In an effort to keep super secret screenings from leaking, the augmented reality glasses were not permitted inside.
Comic-Con has now added itself to a growing list of locations that has created a ban for the Google Glass augmented reality headgear – at least when it came to certain parts of the event’s experiences.
The event organizers for Comic-Con felt that it was necessary to ban the augmented reality device from some screenings.
This is not at all out of the ordinary. Owners of Google Glass are finding that the number of places in which they are welcome to use the wearable technology is gradually declining. This is particularly true when it comes to locations in which copyrights are attempting to be protected. In this specific situation, while Comic-Con didn’t ban the use of the mobile devices altogether, the headgear was not permitted in screenings that were meant to be kept secret and private.
The reason is that Google Glass could easily record the screening without being detected.
The official Comic-Con website explained that the Glass headset is categorized in the same way as video cameras and smartphones, and it stated that the people in attendance of the event “cannot wear Google Glasses during footage viewing in any program room.” This mean that Explorers who were hoping to use or show offer their devices while at the event should not have expected to receive any special treatment and they were asked to remove the specs before participating in any of the screenings.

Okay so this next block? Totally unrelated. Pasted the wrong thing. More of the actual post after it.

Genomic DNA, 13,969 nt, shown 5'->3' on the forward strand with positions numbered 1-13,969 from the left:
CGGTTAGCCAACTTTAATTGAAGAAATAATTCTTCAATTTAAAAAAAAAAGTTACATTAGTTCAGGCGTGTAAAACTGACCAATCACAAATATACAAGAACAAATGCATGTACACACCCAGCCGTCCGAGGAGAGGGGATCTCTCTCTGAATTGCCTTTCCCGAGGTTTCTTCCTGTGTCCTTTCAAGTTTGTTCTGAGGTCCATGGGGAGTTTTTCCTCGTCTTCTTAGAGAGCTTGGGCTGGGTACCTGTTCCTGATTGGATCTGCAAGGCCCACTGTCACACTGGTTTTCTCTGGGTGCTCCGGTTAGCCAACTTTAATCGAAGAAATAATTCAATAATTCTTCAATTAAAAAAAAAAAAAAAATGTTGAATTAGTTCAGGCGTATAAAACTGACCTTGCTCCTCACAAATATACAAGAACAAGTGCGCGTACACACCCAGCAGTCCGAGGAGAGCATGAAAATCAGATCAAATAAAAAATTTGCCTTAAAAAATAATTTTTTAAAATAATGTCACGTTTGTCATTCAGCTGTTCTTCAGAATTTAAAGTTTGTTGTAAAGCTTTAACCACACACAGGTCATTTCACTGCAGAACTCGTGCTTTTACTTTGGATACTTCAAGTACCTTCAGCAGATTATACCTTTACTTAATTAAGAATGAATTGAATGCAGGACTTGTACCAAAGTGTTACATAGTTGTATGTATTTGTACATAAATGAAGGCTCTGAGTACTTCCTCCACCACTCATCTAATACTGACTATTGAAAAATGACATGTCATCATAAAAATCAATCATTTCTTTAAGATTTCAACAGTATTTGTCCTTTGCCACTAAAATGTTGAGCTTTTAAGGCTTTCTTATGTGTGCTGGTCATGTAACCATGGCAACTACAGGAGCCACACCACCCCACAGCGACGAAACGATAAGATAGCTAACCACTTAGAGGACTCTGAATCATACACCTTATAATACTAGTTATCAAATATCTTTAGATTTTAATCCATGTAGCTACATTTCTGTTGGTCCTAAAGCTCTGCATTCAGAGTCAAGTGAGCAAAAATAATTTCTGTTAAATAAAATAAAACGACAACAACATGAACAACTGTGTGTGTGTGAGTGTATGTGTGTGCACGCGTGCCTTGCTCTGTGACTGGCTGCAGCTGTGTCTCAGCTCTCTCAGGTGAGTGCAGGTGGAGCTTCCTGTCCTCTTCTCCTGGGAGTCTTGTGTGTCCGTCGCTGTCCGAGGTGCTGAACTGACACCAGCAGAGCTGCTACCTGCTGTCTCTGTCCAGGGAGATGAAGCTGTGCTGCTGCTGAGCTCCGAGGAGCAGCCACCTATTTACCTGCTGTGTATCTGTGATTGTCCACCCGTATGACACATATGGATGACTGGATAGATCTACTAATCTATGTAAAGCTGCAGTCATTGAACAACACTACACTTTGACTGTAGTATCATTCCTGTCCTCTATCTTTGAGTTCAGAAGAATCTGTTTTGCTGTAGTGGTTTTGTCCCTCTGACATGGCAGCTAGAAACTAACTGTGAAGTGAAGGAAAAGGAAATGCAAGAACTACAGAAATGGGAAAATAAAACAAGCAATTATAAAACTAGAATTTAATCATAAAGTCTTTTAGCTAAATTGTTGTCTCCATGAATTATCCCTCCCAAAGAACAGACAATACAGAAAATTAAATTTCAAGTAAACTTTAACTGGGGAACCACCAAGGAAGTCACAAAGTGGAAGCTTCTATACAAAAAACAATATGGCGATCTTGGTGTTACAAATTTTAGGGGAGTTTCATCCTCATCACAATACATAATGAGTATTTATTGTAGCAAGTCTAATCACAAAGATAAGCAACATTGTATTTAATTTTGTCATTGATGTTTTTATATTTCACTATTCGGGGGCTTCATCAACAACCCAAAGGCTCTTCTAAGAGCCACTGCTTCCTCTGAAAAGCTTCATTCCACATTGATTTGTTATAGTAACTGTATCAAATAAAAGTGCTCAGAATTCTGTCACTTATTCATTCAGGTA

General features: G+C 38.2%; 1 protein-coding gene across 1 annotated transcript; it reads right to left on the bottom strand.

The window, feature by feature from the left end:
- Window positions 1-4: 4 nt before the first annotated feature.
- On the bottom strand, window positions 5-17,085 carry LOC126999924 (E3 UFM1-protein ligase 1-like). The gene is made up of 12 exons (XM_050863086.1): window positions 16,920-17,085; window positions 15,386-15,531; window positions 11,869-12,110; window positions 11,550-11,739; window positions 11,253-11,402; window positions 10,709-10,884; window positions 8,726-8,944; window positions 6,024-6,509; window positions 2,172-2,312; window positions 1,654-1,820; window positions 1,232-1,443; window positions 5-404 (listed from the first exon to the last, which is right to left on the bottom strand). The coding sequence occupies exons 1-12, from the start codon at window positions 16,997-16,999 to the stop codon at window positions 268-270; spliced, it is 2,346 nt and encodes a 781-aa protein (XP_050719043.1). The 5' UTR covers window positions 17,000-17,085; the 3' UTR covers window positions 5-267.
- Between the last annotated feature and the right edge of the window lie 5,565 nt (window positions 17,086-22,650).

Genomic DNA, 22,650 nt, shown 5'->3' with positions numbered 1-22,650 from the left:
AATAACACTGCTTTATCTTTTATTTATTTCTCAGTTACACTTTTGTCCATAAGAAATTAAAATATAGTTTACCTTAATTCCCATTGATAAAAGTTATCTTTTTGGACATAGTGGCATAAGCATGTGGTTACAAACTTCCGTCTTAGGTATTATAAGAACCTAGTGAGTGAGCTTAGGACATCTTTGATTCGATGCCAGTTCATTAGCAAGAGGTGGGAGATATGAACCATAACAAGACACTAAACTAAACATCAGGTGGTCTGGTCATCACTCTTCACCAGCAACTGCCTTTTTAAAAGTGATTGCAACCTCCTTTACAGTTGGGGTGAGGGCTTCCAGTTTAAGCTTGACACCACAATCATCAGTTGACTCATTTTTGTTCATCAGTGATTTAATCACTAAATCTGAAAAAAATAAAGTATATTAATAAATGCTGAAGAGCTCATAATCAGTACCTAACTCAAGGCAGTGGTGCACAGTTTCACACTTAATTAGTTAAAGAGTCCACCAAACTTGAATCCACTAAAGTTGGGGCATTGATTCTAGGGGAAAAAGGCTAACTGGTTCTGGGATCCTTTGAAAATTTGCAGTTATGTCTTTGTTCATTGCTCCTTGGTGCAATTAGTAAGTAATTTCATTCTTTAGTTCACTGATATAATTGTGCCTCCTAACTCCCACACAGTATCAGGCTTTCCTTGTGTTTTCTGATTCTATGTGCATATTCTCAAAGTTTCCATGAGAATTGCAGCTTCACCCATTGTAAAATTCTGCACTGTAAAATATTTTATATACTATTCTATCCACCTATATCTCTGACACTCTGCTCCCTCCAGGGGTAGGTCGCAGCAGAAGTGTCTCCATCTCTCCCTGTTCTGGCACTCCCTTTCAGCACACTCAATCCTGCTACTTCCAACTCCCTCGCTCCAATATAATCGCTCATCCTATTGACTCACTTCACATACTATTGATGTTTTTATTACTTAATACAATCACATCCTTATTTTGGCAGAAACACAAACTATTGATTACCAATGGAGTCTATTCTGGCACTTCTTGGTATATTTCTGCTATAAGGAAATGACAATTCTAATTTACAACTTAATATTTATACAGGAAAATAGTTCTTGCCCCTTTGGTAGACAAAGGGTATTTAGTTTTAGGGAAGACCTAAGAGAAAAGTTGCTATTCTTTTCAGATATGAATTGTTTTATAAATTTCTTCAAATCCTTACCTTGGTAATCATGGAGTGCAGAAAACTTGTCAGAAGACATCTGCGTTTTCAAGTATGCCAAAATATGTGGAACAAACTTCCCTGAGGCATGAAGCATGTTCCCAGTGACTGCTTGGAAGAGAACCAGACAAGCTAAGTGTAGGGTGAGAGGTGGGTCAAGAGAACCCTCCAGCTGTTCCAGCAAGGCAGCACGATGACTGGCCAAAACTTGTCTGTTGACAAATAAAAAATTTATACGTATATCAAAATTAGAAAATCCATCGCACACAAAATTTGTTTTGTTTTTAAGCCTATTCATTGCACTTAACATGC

This action to ban the use of the devices at a screening is becoming quite commonplace. Movie theaters throughout the United States and the United Kingdom – the two countries in which the devices have been officially available on a limited basis – have been coming up with their own policies to stop customers from entering their cinemas while wearing the devices. This is done in an effort to stop people from using the devices to record counterfeit versions of the films.
It would be very easy for the wearers of Google Glass to attend an exclusive screening meant for fans at Comic-Con, to simply record what they see and then post it online to be viewed and shared by everyone. These policies are being created in the hopes to minimize those activities.